To help students recognize that scientists can construe evidence differently in a contemporary controversy, we are gathering diverse perspectives on controversial topics. In a new project called Science Controversies On-line: Partnerships in Education (SCOPE) partnership, scientists represent their arguments and identify open questions using a visual representation as shown in Figure 3. Students can compare their representations to those of several scientists (see http://scope.educ.washington.edu).
Designing the Debate
Engaging students in debate is a novel activity for science class. The partnership spent a considerable amount of time honing and refining the debate activity to make it equitable and effective. Often, class discussions engage only a few students and privilege male views. To ensure that students connect all their ideas—not just classroom information—we developed a comprehensive classroom debate activity. Students had the opportunity to learn from each other and to respect diverse views.
To make the debate accessible, the partnership sought ways to frame the two hypotheses about frog deformities: parasites and environmental chemicals. The scientist members of the partnership initially framed the environmental chemical hypothesis in terms of the chemical similarity between methoprene and retinoids. The teachers pointed out that students in seventh and eighth grade had not studied chemistry, and therefore would not be able to make good sense of these chemical representations. The scientists and teachers looked for a way to analyze the environmental chemical hypothesis that captured the main issues in the controversy without frustrating students with details that were unfamiliar to them. The goal was to maintain the controversial character of this debate and to make sure that it was meaningful to the students. (See Linn & Muilenberg, 1995, for additional discussion of the level of analysis issue.) Rather than chemical representations, the partnership used a descriptive representation describing the character of the similarities. The teachers helped students to connect chemical similarities to other cases of mistaken identity.
The partnership selected cleared and stained frogs as a representation of the nature of the deformities that students could interpret. Students could analyze the shape and form of the deformities by looking at these skeletons. Students could compare cleared and stained frogs that had been exposed to different conditions. For example, students could contrast the appearance of limb deformities when frogs were raised under carefully controlled conditions in the laboratory and when frogs matured under more complex conditions in the wild.
The second main hypothesis, the parasite hypothesis, was easy to frame once the focus on cleared and stained frogs was made. For example, results from the “bead experiment” where researchers blocked limb growth using resin beads were easily compared to results from blockage because of parasites. The teachers worked with scientists to transform research descriptions into prose likely to communicate to students. For example, the term, “Mirror image limb duplications” needed to be unpacked and illustrated in order for students to understand it. We also added a glossary and supports for language learners. Three design decisions show how the partnership engaged students in scientifically responsible communication about a complex topic.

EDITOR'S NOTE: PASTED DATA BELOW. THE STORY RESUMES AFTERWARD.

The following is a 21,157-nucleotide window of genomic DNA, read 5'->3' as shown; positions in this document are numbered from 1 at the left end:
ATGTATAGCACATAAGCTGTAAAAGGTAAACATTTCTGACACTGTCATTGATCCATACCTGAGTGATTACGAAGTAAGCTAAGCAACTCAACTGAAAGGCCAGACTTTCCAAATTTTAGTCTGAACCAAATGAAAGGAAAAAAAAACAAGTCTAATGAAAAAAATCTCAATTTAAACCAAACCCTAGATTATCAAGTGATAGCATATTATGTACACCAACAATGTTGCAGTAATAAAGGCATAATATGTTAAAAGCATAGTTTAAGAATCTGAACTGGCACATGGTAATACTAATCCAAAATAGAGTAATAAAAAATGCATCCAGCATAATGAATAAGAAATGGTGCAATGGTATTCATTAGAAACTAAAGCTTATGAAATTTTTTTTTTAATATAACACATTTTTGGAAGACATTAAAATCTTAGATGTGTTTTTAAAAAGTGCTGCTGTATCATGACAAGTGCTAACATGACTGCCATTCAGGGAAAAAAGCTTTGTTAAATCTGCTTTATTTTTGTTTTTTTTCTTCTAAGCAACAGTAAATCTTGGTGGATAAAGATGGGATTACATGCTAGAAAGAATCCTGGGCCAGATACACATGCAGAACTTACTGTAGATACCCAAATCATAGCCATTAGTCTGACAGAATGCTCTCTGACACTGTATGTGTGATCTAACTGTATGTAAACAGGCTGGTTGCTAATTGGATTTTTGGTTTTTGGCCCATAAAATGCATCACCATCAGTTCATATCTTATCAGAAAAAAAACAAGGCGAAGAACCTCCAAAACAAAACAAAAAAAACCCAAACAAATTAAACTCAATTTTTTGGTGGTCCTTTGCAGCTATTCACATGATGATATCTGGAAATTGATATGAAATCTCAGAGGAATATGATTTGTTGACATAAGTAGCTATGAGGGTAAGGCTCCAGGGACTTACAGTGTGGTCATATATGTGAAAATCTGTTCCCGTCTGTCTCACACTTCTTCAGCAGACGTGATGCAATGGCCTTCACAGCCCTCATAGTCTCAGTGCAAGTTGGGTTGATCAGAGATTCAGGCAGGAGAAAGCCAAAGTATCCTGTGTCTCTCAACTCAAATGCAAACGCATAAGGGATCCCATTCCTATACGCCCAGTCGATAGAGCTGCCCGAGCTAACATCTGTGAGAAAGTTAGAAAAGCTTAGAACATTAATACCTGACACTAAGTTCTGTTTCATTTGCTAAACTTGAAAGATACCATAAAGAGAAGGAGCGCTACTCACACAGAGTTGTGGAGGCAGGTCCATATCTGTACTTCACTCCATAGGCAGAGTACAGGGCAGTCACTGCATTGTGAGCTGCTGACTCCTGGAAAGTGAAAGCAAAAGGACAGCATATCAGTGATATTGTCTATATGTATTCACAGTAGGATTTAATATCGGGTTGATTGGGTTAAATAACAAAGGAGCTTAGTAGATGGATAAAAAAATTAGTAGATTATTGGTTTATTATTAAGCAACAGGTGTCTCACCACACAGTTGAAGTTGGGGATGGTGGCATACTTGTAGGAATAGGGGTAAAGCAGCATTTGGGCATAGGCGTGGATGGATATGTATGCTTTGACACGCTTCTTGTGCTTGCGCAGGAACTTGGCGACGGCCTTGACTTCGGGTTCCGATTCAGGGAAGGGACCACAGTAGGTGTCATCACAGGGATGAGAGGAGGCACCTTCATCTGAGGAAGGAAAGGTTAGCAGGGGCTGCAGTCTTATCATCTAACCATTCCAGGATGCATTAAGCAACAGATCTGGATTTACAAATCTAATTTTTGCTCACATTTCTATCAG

The teachers, scientists, and pedagogical researchers worked together to take Internet Web pages designed by the scientists and add pages that clarified material that students found complex and confusing. After several iterations between teachers and scientists, evidence that was acceptable to both groups and all members of the partnership emerged. The partnership
sought to depict this controversy in language and representations that students could understand, without losing the essential excitement and disagreement that existed in the field. The classroom results, discussed below, suggest that the partnership succeeded.
Conducting a Debate in Science Class
The teachers were initially skeptical about introducing debate in science class. One said, “I've never seen a debate in science class. ” Another remarked, “Students will disrupt, not pay attention.” Members of the partnership described successful middle school debates and invited a teacher, experienced in using debate, to meet with the Deformed Frogs! partnership and discuss using debate in science class. The partnership observed this teacher use a debate. Teachers asked questions like, “How did students learn to ask such good questions?” or “How can I model good debate behavior?” The teachers agreed to use several practices established by the experienced teacher, including requiring each student to write questions for each presenter and asking all groups to come prepared to debate both sides of the topic. This discussion focused on pedagogical content knowledge (Shulman, 1986). The teachers discussed how to connect science subject matter knowledge and classroom practice knowledge to design a debate that allowed students to link and connect their ideas, to develop a more cohesive and robust understanding of science, and to respect each other.
One of the participating teachers volunteered to try the debate activity. The other teachers were able to observe or watch videos of the teacher enacting the debate. The teachers found that having students write questions down for each presenter meant that that student had the opportunity to think about questions that other presentations raised. In this way, the class as a whole had an opportunity to critique each others' presentations and to learn from every class member.